Brian Jackman is an award-winning journalist and author and Britain's foremost writer on African wildlife safaris. He writes for The SundayTimes, and his work appears in The Daily Telegraph, BBC Wildlife Magazine, Travel Africa, Country Living and Conde Nast Traveller, where he is a contributing editor. Jonathan and Angela Scott are award winning wildlife and travel photographers, and the only couple to have won as individuals the prestigious Wildlife Photographer of the Year Award. Jonathan Scott's television presence has blossomed since his early days as a presenter on American television. He has presented his own television series for the BBC, including Big Cat Diary and has also presented wildlife stories for Wild Things, an American television series.</p>

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Read an Excerpt

'Scar, too, was ill at ease. Increasingly he was torn between the need to remain near his lionesses and his urge to drive out the nomads. Night after night he patrolled his territory, reasserting his ownership by visiting all his regular scrapes and scent-markings, until hunger compelled him to look for his pride. But the Marsh lionesses were no longer so easy to find. They, too, could sense the rising tension as pride males and intruding nomads manoeuvred for dominance, and they seldom remained in the same spot for long. They behaved like fugitives in their own territory, and Scar went hungry when he could not find them at their kills.The task of guarding the entire range was becoming too much for Scar on his own. Some of the younger challengers had retreated without a fight, backing down the moment they glimpsed his massive frame trotting towards them. But the four Wageni were still there. Recently, too, Scar had begun to be aware of two more arrivals. These latest newcomers were not inexperienced sub-adults, but a pair of mature lions whose heavy pug-marks could only belong to large males well into their prime. Their presence added to his growing discomfort. He was tired but he did not sleep. Oblivious to the heat, he would lie out in the open grasslands, not bothering to seek the shade, twitching irritably at the crawling flies and gazing stonily into the distance with eyes that seemed to close less often. Unconsciously he missed the support of Mkubwa and Brando – still pursuing their amorous adventures on Miti Mbili Plain. For the first time in two years, his confidence had begun to waver. The nomads were all around him; their spoor was everywhere. But he was a pride male. This was his territory, where he belonged, and he would not relinquish it easily.'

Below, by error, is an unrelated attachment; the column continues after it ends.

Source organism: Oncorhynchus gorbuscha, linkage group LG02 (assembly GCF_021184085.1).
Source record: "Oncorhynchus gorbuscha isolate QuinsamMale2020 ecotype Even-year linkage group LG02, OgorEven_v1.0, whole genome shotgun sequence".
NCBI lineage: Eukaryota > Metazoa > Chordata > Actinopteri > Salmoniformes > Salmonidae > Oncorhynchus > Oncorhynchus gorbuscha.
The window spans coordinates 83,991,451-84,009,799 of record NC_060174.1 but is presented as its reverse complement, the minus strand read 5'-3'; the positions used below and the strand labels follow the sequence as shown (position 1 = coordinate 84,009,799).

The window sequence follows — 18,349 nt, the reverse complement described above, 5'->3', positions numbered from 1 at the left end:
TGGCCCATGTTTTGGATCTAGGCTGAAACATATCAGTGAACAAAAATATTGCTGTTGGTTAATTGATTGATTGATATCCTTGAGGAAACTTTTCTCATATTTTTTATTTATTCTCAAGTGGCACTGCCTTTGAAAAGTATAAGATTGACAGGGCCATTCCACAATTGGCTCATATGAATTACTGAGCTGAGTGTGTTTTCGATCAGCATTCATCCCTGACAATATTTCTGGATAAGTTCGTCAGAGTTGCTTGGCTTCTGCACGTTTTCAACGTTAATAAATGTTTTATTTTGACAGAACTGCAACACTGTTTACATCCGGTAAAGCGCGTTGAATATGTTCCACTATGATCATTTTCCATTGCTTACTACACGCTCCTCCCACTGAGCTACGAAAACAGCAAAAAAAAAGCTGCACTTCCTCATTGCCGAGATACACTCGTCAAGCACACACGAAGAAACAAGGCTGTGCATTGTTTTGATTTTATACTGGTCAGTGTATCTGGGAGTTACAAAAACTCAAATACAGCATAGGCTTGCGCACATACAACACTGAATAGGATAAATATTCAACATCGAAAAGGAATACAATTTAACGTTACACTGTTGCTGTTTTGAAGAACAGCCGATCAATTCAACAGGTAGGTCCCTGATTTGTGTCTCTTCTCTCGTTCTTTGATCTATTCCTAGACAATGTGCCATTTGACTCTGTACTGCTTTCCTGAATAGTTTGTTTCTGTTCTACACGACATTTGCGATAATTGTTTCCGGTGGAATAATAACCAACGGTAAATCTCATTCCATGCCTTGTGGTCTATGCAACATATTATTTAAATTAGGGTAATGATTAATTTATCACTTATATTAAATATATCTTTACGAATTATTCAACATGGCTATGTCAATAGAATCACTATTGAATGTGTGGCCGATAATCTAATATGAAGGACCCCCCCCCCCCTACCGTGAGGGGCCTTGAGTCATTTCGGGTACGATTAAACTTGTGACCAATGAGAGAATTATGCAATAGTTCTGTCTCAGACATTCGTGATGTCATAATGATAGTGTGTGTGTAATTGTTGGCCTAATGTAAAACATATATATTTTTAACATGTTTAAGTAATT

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Table of Contents

An Introduction to the Maasai Mara Game Reserve</p>

1 January 1978: Dark Mane's Pride</p>

2 February 1978: A New Alliance</p>

3 February-May 1978: The Long Rains</p>

4 February-July 1978: The Great Migration</p>

5 July-September 1978: The Murram Pit Clan</p>

6 October-December 1978: The Departure of the Herds</p>

7 January-May 1979: The Miti Mbili Pride</p>

8 June-August 1979: The Dogs of Aitong</p>

9 September 1979: Summer Slaughter</p>

10 October-November 1979: The Spotted Assassins</p>

11 December 1979 January 1980: The Nomads</p>

Epilogue: February 1980-September 1981</p>

Family Tree of the Marsh and Miti Mbili Prides</p>

Author's Note</p>

Photographer's Note</p>


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  • Anonymous

    Posted July 10, 2014

    Oiz frost desert

    The snow drifts peacefully. The sun sets at 5:00 pm and rises at 6:00 am in the season of snow. The sun is always up in the season of new life and the season of life. The sun never rises in the season of death. The sun rises at 1:30 in the morning and sets at 9:00 pm in the seasons of falling and rising. (Seasons order: new life, life, falling, death, snow, rising. Each season is two months of rp time (a day is half an rp month.).)